Assistance dogs are specially trained four-legged friends that help people with severe disabilities in everyday life and take on essential tasks. The animals make life easier for their two-legged partners. The lovely fur noses can cover several charges – you can find out here what these can be.
It is well known that dogs are great and can learn many skills. Assistance dogs impressively prove this. The highly trained four-legged friends, who should not be confused with therapy dogs, take on essential tasks in the everyday life of their severely disabled human friends.
Assistance dogs are trained for around two years.
For assistance dogs to be able to carry out their responsible tasks, they must undergo training lasting at least two years. Experienced dog trainers prepare the dogs to stand by their humans 24 hours a day. Every activity aims to make the dogs fit for at least three tasks that will later significantly reduce the difficulties of their partners with disabilities. Also, the great dogs have to meet specific standards in public; for example, they must not be distracted by fellow dogs and humans, must not snoop around, and must always stay by their partner’s side—quite a lot to pay attention to.
Legal information about assistance dogs
Assistance dogs enjoy specific special rules compared to other dogs. The Ninth Book of the Social Code (SGB IX) contains regulations on the rehabilitation and participation of disabled people in Germany. There is also something about the helpful four-legged friends. For example, Paragraph 145 regulates the free carriage of a guide dog and a dog “carried by a severely disabled person whose ID card shows the authorization to take an accompanying person with them.” The Federal Supply Act stipulates that a guide dog serves as an “assistance.” Unfortunately, the quality standards for assistance dogs are not yet uniform nationwide. Still, they are regulated differently from state to state – but a draft law on the subject will be tabled soon (as of February 2017).
Tasks of assistance dogs: a selection
• Guide dogs for the blind: Assistance dogs help blind and visually impaired people by guiding them safely through everyday life. Stairs, light switches, obstacles, or even entrances and exits – the dogs show their people what is on the way and guide them safely through the traffic.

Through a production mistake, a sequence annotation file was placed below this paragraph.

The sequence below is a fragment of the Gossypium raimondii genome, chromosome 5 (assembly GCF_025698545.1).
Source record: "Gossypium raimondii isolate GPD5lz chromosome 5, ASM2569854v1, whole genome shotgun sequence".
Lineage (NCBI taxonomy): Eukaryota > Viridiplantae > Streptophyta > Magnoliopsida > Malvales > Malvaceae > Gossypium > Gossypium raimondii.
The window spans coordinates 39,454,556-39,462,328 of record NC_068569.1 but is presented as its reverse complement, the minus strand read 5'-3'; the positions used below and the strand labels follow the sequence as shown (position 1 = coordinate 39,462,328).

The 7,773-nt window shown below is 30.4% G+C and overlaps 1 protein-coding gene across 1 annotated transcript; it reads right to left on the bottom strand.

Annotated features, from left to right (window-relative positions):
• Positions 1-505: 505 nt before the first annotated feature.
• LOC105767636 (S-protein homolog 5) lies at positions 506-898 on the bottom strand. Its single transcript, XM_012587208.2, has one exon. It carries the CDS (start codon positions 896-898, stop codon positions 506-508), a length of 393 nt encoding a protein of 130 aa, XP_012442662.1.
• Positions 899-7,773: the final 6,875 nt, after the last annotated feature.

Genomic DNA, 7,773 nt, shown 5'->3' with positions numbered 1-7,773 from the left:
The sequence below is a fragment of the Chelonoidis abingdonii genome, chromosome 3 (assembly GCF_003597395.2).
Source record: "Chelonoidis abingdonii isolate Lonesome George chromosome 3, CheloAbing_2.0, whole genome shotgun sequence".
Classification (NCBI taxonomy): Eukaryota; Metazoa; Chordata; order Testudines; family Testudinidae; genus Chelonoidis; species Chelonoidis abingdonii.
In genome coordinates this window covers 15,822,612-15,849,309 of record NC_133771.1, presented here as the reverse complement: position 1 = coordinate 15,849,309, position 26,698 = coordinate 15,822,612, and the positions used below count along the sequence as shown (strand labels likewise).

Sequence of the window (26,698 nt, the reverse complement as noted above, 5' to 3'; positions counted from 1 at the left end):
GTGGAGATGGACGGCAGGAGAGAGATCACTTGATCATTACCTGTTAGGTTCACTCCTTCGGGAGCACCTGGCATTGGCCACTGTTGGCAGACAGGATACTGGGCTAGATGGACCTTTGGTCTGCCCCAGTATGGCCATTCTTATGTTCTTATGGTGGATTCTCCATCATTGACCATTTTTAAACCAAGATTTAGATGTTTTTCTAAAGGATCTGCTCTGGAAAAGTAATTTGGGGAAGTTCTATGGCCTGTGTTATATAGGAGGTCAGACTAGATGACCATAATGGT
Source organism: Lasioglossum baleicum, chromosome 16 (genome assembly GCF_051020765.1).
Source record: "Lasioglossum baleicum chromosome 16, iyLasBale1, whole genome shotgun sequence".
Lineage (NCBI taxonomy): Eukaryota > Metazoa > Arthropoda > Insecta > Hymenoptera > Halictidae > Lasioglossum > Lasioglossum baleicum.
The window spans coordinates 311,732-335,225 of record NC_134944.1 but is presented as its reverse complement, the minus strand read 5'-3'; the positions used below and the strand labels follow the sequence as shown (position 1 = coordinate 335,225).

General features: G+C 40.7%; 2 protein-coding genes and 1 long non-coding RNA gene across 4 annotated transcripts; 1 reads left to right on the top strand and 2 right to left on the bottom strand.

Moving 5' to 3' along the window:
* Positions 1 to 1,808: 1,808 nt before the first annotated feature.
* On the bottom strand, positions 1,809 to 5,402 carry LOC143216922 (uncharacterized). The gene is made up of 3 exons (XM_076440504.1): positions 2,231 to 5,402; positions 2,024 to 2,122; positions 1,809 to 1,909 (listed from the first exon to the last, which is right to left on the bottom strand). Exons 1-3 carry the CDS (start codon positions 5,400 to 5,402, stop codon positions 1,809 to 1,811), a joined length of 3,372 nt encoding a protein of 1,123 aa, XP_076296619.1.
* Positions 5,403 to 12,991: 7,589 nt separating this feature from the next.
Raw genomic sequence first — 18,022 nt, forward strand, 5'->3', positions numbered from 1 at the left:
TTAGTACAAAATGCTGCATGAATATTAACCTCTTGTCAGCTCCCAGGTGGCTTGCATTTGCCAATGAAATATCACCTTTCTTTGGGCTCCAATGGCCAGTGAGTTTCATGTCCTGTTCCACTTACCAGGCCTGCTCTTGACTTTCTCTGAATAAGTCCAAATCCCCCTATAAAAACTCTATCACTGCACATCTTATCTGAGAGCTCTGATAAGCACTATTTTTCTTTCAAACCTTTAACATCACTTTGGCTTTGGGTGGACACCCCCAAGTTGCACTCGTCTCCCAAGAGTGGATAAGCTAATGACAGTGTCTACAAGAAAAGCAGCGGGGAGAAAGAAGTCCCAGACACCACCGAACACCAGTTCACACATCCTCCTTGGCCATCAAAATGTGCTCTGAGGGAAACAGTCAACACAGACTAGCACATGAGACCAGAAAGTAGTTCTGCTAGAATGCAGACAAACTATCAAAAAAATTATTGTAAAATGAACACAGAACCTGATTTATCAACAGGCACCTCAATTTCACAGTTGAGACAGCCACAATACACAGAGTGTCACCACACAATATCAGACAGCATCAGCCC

• Mobility Assistance Dogs: These strong assistance dogs help people with walking difficulties by supporting them. With the help of special mobility harnesses that the partner can hold on to, they guide their heart people through the environment.
• LPF assistance dogs: These four-legged friends help people who are in wheelchairs or who are dependent on prostheses and crutches. They pass objects from the floor or shelves, operate light switches, open and close doors, drawers, and help with dressing and undressing.
• Dogs for people with mental or psychiatric illnesses: These assistance dogs support people with cognitive or psychiatric conditions such as eating disorders, depression, borderline, or schizophrenia. They keep their partner’s everyday life with specific tasks tailored to the respective disease, such as tactile signals that alert their owners to their behavior.
• Epilepsy, diabetic, or stroke alert dogs: Epilepsy alert dogs can warn their owners minutes before an epilepsy attack, allowing them to sit down to avoid falls. Diabetes alert dogs warn type 1 diabetics in good time of low or high blood sugar and can thus save lives. Stroke alert dogs can indicate that a stroke is imminent and are very important for people who have had a stroke or are very likely to have a stroke, as it allows timely help to be obtained. There are also assistance dogs that point out allergies and asthma attacks.
• Dementia assistance dogs: These great four-legged friends accompany people with dementia and give closeness, love, and warmth. In addition, inform the relatives of a person with dementia when they leave the house or otherwise put themselves in danger.
• Autism assistance dogs: These furry friends are sensitive support for people with autism. They calm you down when you are overstimulated, guide you safely through difficult situations such as large crowds, and provide security in everyday life.